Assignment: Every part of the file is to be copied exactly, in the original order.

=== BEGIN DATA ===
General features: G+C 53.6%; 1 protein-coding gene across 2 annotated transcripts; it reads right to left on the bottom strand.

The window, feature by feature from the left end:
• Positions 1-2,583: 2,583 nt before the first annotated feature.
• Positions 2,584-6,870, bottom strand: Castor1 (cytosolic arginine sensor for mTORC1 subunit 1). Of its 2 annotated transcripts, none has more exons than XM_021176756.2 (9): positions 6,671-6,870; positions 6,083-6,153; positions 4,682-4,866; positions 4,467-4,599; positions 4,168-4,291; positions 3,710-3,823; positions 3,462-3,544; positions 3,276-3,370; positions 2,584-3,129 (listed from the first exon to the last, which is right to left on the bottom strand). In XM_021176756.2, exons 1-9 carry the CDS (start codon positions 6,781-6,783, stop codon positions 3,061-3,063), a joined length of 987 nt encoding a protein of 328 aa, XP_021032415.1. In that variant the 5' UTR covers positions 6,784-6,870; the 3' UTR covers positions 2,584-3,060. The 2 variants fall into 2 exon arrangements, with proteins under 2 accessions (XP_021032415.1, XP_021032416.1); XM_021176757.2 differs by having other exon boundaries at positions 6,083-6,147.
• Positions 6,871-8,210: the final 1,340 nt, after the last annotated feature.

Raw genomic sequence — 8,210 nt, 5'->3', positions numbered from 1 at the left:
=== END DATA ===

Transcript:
General features: G+C 53.6%; 1 protein-coding gene across 2 annotated transcripts; it reads right to left on the bottom strand.

The window, feature by feature from the left end:
• Positions 1-2,583: 2,583 nt before the first annotated feature.
• Positions 2,584-6,870, bottom strand: Castor1 (cytosolic arginine sensor for mTORC1 subunit 1). Of its 2 annotated transcripts, none has more exons than XM_021176756.2 (9): positions 6,671-6,870; positions 6,083-6,153; positions 4,682-4,866; positions 4,467-4,599; positions 4,168-4,291; positions 3,710-3,823; positions 3,462-3,544; positions 3,276-3,370; positions 2,584-3,129 (listed from the first exon to the last, which is right to left on the bottom strand). In XM_021176756.2, exons 1-9 carry the CDS (start codon positions 6,781-6,783, stop codon positions 3,061-3,063), a joined length of 987 nt encoding a protein of 328 aa, XP_021032415.1. In that variant the 5' UTR covers positions 6,784-6,870; the 3' UTR covers positions 2,584-3,060. The 2 variants fall into 2 exon arrangements, with proteins under 2 accessions (XP_021032415.1, XP_021032416.1); XM_021176757.2 differs by having other exon boundaries at positions 6,083-6,147.
• Positions 6,871-8,210: the final 1,340 nt, after the last annotated feature.

Raw genomic sequence — 8,210 nt, 5'->3', positions numbered from 1 at the left: